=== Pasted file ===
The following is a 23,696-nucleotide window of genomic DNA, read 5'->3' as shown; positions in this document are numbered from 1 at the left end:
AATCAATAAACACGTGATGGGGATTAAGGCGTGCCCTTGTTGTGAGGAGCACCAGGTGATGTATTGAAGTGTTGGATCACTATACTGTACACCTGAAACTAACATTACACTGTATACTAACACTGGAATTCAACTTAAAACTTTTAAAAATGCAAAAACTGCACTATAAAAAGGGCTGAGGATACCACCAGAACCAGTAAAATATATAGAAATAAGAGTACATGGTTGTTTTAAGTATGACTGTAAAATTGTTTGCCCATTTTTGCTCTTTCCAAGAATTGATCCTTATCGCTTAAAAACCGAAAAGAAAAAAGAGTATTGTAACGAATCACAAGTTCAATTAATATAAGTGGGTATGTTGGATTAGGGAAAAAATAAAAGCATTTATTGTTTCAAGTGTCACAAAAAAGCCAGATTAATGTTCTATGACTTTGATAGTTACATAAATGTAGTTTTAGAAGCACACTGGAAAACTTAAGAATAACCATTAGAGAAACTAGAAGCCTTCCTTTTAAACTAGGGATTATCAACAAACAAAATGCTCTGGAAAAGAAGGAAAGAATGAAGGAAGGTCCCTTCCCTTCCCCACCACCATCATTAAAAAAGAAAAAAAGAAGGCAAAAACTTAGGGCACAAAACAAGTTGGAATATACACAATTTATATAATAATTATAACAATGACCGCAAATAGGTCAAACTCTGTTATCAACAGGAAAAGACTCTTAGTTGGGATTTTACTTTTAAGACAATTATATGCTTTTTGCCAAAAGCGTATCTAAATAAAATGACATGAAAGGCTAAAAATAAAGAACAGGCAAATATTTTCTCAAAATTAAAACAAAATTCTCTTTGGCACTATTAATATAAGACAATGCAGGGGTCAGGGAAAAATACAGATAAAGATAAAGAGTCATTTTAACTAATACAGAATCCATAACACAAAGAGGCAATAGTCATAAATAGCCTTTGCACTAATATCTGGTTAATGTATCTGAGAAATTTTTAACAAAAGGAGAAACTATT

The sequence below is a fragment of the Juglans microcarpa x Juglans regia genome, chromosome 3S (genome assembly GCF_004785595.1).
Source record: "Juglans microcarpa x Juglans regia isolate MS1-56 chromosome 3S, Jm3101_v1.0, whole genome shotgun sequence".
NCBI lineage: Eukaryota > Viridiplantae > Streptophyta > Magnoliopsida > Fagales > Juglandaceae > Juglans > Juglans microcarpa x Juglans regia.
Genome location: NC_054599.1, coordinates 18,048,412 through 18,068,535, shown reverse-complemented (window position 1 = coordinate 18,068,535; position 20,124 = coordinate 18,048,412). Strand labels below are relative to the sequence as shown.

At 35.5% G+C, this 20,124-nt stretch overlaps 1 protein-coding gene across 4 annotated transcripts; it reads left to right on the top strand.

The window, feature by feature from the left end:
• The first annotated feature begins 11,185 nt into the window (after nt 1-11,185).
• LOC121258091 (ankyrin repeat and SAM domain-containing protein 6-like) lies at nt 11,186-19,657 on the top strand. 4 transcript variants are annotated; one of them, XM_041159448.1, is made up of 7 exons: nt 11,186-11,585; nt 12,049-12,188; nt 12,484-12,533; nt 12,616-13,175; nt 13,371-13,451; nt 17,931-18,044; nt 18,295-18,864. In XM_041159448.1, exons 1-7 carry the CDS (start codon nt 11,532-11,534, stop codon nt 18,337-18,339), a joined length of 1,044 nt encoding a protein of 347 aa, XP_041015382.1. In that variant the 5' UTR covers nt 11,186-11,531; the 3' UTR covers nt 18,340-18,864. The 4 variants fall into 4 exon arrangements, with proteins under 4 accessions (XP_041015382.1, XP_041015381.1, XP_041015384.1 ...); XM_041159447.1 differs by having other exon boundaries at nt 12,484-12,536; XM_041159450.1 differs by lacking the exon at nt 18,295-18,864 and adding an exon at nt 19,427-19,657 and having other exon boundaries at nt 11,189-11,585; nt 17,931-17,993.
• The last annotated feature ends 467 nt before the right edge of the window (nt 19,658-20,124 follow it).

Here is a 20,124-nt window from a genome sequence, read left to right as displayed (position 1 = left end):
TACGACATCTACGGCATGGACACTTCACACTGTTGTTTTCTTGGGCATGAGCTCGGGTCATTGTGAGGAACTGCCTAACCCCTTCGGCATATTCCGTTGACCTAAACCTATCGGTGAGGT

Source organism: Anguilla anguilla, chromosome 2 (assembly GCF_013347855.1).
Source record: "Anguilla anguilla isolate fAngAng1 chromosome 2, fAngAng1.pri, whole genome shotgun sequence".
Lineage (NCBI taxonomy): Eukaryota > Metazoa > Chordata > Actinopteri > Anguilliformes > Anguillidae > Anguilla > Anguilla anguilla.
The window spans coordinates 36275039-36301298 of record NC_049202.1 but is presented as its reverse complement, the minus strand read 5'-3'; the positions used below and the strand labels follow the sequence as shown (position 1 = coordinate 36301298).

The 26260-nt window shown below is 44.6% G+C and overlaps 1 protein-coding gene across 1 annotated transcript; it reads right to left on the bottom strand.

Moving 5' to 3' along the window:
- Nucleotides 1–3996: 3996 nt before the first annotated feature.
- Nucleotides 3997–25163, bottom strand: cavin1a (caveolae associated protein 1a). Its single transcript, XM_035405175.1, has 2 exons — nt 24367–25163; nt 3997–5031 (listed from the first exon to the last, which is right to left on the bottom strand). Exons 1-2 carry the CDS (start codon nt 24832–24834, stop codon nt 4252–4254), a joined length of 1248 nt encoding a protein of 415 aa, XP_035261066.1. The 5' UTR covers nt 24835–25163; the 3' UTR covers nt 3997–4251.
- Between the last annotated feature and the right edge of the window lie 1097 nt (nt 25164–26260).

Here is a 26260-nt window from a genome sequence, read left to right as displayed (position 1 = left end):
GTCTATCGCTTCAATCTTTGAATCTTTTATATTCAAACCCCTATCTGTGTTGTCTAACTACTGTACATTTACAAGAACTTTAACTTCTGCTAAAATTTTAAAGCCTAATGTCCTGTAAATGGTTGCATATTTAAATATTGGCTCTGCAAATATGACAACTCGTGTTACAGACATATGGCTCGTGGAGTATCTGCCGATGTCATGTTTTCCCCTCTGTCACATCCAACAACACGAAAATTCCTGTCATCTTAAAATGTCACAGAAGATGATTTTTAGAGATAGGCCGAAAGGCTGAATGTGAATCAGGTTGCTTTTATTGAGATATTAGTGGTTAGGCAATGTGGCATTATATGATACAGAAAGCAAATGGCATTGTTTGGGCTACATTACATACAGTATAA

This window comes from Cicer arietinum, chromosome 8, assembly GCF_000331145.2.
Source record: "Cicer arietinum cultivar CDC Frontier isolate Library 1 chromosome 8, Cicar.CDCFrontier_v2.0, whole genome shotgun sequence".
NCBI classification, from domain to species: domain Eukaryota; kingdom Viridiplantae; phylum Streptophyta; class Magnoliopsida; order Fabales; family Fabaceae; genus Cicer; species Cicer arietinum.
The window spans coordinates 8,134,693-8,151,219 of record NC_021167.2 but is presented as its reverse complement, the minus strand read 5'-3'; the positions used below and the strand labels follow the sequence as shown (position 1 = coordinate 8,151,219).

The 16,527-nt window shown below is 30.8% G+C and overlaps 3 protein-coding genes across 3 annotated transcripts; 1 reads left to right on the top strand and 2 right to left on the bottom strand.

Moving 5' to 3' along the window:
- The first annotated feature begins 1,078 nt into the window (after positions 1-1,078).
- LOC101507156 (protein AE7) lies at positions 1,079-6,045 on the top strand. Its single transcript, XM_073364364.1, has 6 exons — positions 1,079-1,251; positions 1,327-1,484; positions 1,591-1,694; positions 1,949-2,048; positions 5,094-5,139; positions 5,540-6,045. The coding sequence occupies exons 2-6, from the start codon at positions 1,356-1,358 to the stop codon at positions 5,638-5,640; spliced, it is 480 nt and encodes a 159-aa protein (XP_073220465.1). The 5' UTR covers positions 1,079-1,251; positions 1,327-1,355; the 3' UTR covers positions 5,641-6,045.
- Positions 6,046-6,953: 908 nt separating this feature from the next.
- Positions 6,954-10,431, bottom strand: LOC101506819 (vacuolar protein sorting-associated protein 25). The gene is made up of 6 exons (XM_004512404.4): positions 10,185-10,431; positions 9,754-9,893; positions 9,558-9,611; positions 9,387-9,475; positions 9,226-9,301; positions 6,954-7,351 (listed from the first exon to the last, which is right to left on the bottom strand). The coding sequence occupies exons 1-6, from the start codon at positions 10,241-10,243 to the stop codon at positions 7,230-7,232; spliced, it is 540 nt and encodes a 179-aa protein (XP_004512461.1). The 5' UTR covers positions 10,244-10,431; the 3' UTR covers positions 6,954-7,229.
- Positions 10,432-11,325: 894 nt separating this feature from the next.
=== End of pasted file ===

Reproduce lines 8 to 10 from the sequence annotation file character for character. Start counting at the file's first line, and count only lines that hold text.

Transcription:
The window, feature by feature from the left end:
• The first annotated feature begins 11,185 nt into the window (after nt 1-11,185).
• LOC121258091 (ankyrin repeat and SAM domain-containing protein 6-like) lies at nt 11,186-19,657 on the top strand. 4 transcript variants are annotated; one of them, XM_041159448.1, is made up of 7 exons: nt 11,186-11,585; nt 12,049-12,188; nt 12,484-12,533; nt 12,616-13,175; nt 13,371-13,451; nt 17,931-18,044; nt 18,295-18,864. In XM_041159448.1, exons 1-7 carry the CDS (start codon nt 11,532-11,534, stop codon nt 18,337-18,339), a joined length of 1,044 nt encoding a protein of 347 aa, XP_041015382.1. In that variant the 5' UTR covers nt 11,186-11,531; the 3' UTR covers nt 18,340-18,864. The 4 variants fall into 4 exon arrangements, with proteins under 4 accessions (XP_041015382.1, XP_041015381.1, XP_041015384.1 ...); XM_041159447.1 differs by having other exon boundaries at nt 12,484-12,536; XM_041159450.1 differs by lacking the exon at nt 18,295-18,864 and adding an exon at nt 19,427-19,657 and having other exon boundaries at nt 11,189-11,585; nt 17,931-17,993.